But the ODT chose, for whatever reason, to name two such buyers of cars. It is hard to see just why they chose to do this when it is clear from published accounts of the fraud that well over 100 vehicles were involved in the fraud. Why not name the other 130 or so purchasers?

    Then they asked a man who has been convicted of dishonest activities and has been publicly disgraced on many occasions to comment on the fraud. Why? Because he was a past Councillor? Why not ask any other slung-out has-been like Paul Hudson?

    This smacks to me of some other reason to run this story in this way at this time.

    2. It is incredible to me that the NZ Police, if faced with an apparent fraud of over a million dollars and the suspected suicide of a person at the centre of the investigation should tell the DCC that it is too busy to deal with it and suggest to the DCC that they gather evidence. Now I happen to know that the NZ Police has a very poor record of reacting to fraud complaints in a timely fashion, but we are paying for their ability to investigate crime and Dunedin ratepayers should not have to pay a private accountancy firm to gather evidence.

    How this fraud, or alleged fraud, was carried out is, I’m sure, well known to the current Managers at the DCC. In my view, the process should have been that the DCC Managers should have immediately gone to the Police and the Police should be employing the accountants to come up with the additional evidence that meets the requirements of a Police prosecution. Or are we being told in a roundabout way that because the alleged offender is dead then, like Detective Hutton in the Thomas/Crewe, there is no point in prosecuting a dead man?

    3. As for controls and audit? How in the hell did someone get away with this for so long is the first question that needs to be answered and secondly, just what were the immediate past Financial and General Managers at the DCC doing? And if there was incompetence at that level, then where was the OAG and Audit NZ? Hiding behind the nearest dictionary making sure that the right font was used on any official documentation. The OAG, as we all know, are nothing other than an expensive and stupid joke.

    • Elizabeth

      Russell, now is not the time to surrender your CCTV footage of my long lost uncle stealing chocolate bars, while rolling drunk, from our local dairy because the police would be straight onto it. Never you fear, and to the district court with him.

    • Peter.

      Blame it all on the dead guy. Saves a lot of hassle from litigious crooks. I hope this does not happen in the Age of No Accountability.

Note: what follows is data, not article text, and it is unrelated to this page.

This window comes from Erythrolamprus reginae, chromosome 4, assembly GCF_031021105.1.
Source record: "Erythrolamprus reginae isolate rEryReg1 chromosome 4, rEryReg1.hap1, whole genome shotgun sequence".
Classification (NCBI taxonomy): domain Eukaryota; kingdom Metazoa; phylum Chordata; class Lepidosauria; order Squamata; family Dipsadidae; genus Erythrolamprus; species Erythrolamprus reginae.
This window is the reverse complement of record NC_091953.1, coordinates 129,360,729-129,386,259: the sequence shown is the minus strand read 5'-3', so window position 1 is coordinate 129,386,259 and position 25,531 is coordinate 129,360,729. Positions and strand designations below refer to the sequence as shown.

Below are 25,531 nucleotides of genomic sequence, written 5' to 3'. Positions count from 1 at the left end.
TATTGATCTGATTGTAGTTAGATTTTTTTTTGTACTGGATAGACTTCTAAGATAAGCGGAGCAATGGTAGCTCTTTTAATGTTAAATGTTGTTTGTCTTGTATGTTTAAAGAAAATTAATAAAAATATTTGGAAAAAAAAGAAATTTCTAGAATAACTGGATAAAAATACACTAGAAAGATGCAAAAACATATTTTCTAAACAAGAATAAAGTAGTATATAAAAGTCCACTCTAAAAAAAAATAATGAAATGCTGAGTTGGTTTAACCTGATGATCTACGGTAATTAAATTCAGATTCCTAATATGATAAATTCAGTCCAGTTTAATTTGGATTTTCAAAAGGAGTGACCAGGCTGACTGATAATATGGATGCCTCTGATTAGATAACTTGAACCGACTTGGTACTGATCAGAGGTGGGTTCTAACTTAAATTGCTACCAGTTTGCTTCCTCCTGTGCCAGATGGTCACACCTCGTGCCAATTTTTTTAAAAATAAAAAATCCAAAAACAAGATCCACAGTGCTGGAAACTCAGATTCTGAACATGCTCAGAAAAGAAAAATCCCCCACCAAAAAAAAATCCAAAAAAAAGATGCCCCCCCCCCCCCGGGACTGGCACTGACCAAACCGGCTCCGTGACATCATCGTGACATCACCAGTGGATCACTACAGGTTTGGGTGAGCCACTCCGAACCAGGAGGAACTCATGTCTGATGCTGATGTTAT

20. Elizabeth

    Thoughts towards the cost of an independent forensic audit of ‘greater DCC’, much more expensive….

    ### RNZ News Updated at 2:46 pm today
    Taxpayers foot ditched council review
    A Government-ordered review into an audit of the Christchurch City Council’s finances has cost the taxpayer up to $70,000. In May this year, a report carried out by financial consultants KordaMentha revealed that the council was about $500 million short of its funding commitments to repair the earthquake-hit city’s damaged roads, water and wastewater networks. Earthquake Recovery Minister Gerry Brownlee said the Crown had concerns about some of the assumptions made in the KordaMentha report and the accuracy of some of the data. Mr Brownlee ordered another firm, Morrison Low, to review the KordaMentha report. Figures released under the Official Information Act show the work took about a month and cost between $60,000 and $70,000. Mr Brownlee cancelled the Morrison Low review before its findings were released.
    RNZ Link

  21. Elizabeth

    Site Admin.

    While the Coroner is investigating a suspected suicide, the provisions of the Coroners Act apply.

    As previously stated in Comments at another thread, there is a caution in place regarding the Coroner’s investigation into the circumstances of the former Citifleet manager’s death. The owner of this website and persons making adverse and unwise comment(s) here may find themselves up for prosecution under the Coroners Act.

    Good reading: http://publicaddress.net/legalbeagle/suicide-reporting-or-the-system-doesnt-work/


  22. Phil

    Am still struggling to make some sense out of the 10 year old car scheme. If both Maurice and Grant bought 10 year old cars from the DCC in 2006, then where were those cars between 1996 and 2006 ? They could well have been bought by DCC in 1996, but were they then unofficially “sold” some time later, before being “bought” back into the fold for an official sale in 2006 ? They must have been parked somewhere for 10 years and I’m pretty certain that it wasn’t in a Citifleet parking space.

    • Elizabeth

      Have you swapped notes with Sue Bidrose, Chief Executive?

    • For legal reasons and propriety the following comment has been moderated and abridged by the Site Administrators.

      I have intentionally not commented for reasons of being aligned to the Shakesperian adage that “me thinks he protesteth too much” but there has been so much misguided comment that I feel bound to now comment.

      The 1996 Mitsubishi ute that I bought was productively engaged as the dedicated vehicle to the Water Department. It was driven (as I recall) for the whole of its life by the one Water Department staff member who I shall not name simply because I have not asked his authority.

      So I believe this conspiratorial question is being asked by the same Phil who earlier claimed to have worked @ DCC and to be familiar with the Citifleet garage. If this is so and that vehicle has been variously described as having travelled between 250-300,000 km (to be honest I think it was in vicinity of 280,000 km when I purchased), what a fool question to ask ‘what was this vehicle doing for 10 years’.

      Between 1996 and 2006 it was clearly running up upwards of 280,000 km as a Water Dept utility. Around 28,000 km annually means it was not standing still (except when Council was being ripped off in the service workshop – now defunct).

      I secured lifetime receipts for that vehicle from that workshop and the charges did not make pretty reading. FYI – just for the benefit of the conspiracy theorists, that vehicle had had its motor cooked when I bought it, and to those who think I paid too much for a vehicle in that state, that is entirely my business, but I had a specific need for a ute with a bench seat […] and it was cheaper to take a punt on the motor than it was to modify bucket seats. But I digress.